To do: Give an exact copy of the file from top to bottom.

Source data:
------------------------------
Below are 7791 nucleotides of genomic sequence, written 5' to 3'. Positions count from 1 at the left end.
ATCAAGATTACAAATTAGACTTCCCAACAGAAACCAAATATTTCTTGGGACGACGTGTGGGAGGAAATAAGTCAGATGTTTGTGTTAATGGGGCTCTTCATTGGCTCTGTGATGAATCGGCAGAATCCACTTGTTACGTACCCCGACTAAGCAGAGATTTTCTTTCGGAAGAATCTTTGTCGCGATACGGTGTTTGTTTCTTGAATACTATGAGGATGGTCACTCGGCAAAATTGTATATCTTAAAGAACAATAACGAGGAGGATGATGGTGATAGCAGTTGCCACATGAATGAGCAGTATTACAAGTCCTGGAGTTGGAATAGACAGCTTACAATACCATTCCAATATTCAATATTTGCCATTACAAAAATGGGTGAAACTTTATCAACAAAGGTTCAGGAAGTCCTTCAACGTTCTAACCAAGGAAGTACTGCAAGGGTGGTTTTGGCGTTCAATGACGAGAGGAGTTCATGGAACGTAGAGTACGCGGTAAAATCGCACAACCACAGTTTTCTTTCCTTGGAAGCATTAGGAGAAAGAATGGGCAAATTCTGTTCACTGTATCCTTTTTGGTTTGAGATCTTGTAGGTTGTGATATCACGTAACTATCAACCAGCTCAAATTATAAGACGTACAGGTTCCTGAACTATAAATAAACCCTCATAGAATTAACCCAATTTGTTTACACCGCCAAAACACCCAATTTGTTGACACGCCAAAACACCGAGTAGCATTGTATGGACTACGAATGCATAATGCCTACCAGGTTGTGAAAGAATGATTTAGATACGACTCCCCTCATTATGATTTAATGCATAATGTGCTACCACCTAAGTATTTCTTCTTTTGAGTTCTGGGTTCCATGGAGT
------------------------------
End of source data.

Below are 7791 nucleotides of genomic sequence, written 5' to 3'. Positions count from 1 at the left end.
ATCAAGATTACAAATTAGACTTCCCAACAGAAACCAAATATTTCTTGGGACGACGTGTGGGAGGAAATAAGTCAGATGTTTGTGTTAATGGGGCTCTTCATTGGCTCTGTGATGAATCGGCAGAATCCACTTGTTACGTACCCCGACTAAGCAGAGATTTTCTTTCGGAAGAATCTTTGTCGCGATACGGTGTTTGTTTCTTGAATACTATGAGGATGGTCACTCGGCAAAATTGTATATCTTAAAGAACAATAACGAGGAGGATGATGGTGATAGCAGTTGCCACATGAATGAGCAGTATTACAAGTCCTGGAGTTGGAATAGACAGCTTACAATACCATTCCAATATTCAATATTTGCCATTACAAAAATGGGTGAAACTTTATCAACAAAGGTTCAGGAAGTCCTTCAACGTTCTAACCAAGGAAGTACTGCAAGGGTGGTTTTGGCGTTCAATGACGAGAGGAGTTCATGGAACGTAGAGTACGCGGTAAAATCGCACAACCACAGTTTTCTTTCCTTGGAAGCATTAGGAGAAAGAATGGGCAAATTCTGTTCACTGTATCCTTTTTGGTTTGAGATCTTGTAGGTTGTGATATCACGTAACTATCAACCAGCTCAAATTATAAGACGTACAGGTTCCTGAACTATAAATAAACCCTCATAGAATTAACCCAATTTGTTTACACCGCCAAAACACCCAATTTGTTGACACGCCAAAACACCGAGTAGCATTGTATGGACTACGAATGCATAATGCCTACCAGGTTGTGAAAGAATGATTTAGATACGACTCCCCTCATTATGATTTAATGCATAATGTGCTACCACCTAAGTATTTCTTCTTTTGAGTTCTGGGTTCCATGGAGT